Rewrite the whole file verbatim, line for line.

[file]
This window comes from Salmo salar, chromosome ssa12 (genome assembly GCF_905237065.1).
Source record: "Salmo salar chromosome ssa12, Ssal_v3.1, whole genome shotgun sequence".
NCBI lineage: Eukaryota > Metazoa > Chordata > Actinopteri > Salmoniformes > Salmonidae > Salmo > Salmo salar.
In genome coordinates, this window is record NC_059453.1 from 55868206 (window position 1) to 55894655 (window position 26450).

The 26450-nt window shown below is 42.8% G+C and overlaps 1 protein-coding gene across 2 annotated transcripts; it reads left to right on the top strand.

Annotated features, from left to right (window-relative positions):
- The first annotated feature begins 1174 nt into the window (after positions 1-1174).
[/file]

This window comes from Salmo salar, chromosome ssa12 (genome assembly GCF_905237065.1).
Source record: "Salmo salar chromosome ssa12, Ssal_v3.1, whole genome shotgun sequence".
NCBI lineage: Eukaryota > Metazoa > Chordata > Actinopteri > Salmoniformes > Salmonidae > Salmo > Salmo salar.
In genome coordinates, this window is record NC_059453.1 from 55868206 (window position 1) to 55894655 (window position 26450).

The 26450-nt window shown below is 42.8% G+C and overlaps 1 protein-coding gene across 2 annotated transcripts; it reads left to right on the top strand.

Annotated features, from left to right (window-relative positions):
- The first annotated feature begins 1174 nt into the window (after positions 1-1174).